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Enhancement of Progenitor Cells by Two-Step Centrifugation of Emulsified Lipoaspirates


Pallua, Norbert; Grasys, Justinas; Kim, Bong-Sung (2018). Enhancement of Progenitor Cells by Two-Step Centrifugation of Emulsified Lipoaspirates. Plastic and Reconstructive Surgery, 142(1):99-109.

Abstract

BACKGROUND Adipose-derived stem cells, endothelial progenitor cells, and soluble factors jointly contribute to the regenerative effect of fat grafts. Nanofat grafting emulsifies the lipoaspirate and increases the progenitor cell yield. In the present study, the authors evaluated their extended nanofat grafting method that includes two additional centrifugation steps and results in a lipoaspirate of low volume that they termed "lipoconcentrate." Furthermore, the authors investigated the oily fractions after centrifugation for their regenerative potential. METHODS Lipoaspirates of 20 healthy patients were processed by emulsification and/or centrifugation. Six groups were created: native (not emulsified) fat, 1× centrifuged native fat, 2× centrifuged native fat, nanofat (emulsified), 1× centrifuged nanofat, and lipoconcentrate (i.e., 2× centrifuged nanofat). The oily phases after the centrifugation steps were collected. Progenitor cells and basic fibroblast growth factor, insulin-like growth factor 1, matrix metalloproteinase-9, platelet-derived growth factor-BB, and vascular endothelial growth factor-A levels were measured by flow cytometry and immunoassays. RESULTS Lipoconcentrate contained significantly higher numbers of adipose-derived stem cells and endothelial progenitor cells per gram compared with all other fractions. No difference of all five soluble factors between groups was found. The oily phases after centrifugation showed no or very few adipose-derived stem cells and endothelial progenitor cells, and no or very low levels of soluble factors. CONCLUSIONS Centrifugation of emulsified lipoaspirates increases the progenitor cell count in the lipoaspirate. The oily phase after centrifugation of lipoaspirates may be disposable because of the minuscule content of progenitor cells and soluble factors.

Abstract

BACKGROUND Adipose-derived stem cells, endothelial progenitor cells, and soluble factors jointly contribute to the regenerative effect of fat grafts. Nanofat grafting emulsifies the lipoaspirate and increases the progenitor cell yield. In the present study, the authors evaluated their extended nanofat grafting method that includes two additional centrifugation steps and results in a lipoaspirate of low volume that they termed "lipoconcentrate." Furthermore, the authors investigated the oily fractions after centrifugation for their regenerative potential. METHODS Lipoaspirates of 20 healthy patients were processed by emulsification and/or centrifugation. Six groups were created: native (not emulsified) fat, 1× centrifuged native fat, 2× centrifuged native fat, nanofat (emulsified), 1× centrifuged nanofat, and lipoconcentrate (i.e., 2× centrifuged nanofat). The oily phases after the centrifugation steps were collected. Progenitor cells and basic fibroblast growth factor, insulin-like growth factor 1, matrix metalloproteinase-9, platelet-derived growth factor-BB, and vascular endothelial growth factor-A levels were measured by flow cytometry and immunoassays. RESULTS Lipoconcentrate contained significantly higher numbers of adipose-derived stem cells and endothelial progenitor cells per gram compared with all other fractions. No difference of all five soluble factors between groups was found. The oily phases after centrifugation showed no or very few adipose-derived stem cells and endothelial progenitor cells, and no or very low levels of soluble factors. CONCLUSIONS Centrifugation of emulsified lipoaspirates increases the progenitor cell count in the lipoaspirate. The oily phase after centrifugation of lipoaspirates may be disposable because of the minuscule content of progenitor cells and soluble factors.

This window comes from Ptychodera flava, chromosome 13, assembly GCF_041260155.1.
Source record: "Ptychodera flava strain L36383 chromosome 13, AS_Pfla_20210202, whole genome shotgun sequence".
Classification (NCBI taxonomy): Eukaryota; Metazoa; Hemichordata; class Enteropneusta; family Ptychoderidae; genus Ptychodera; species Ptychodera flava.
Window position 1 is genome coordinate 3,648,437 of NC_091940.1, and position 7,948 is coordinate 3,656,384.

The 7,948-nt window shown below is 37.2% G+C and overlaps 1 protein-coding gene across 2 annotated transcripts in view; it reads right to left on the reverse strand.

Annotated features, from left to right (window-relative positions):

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Item Type:Journal Article, refereed, original work
Communities & Collections:04 Faculty of Medicine > University Hospital Zurich > Clinic for Reconstructive Surgery
Dewey Decimal Classification:610 Medicine & health
Language:English
Date:July 2018
Deposited On:15 Feb 2019 12:09
Last Modified:25 Sep 2019 00:09
Publisher:Lippincott Williams & Wilkins
ISSN:0007-1226
OA Status:Green
Free access at:Publisher DOI. An embargo period may apply.
Publisher DOI:https://doi.org/10.1097/PRS.0000000000004495
PubMed ID:29649059

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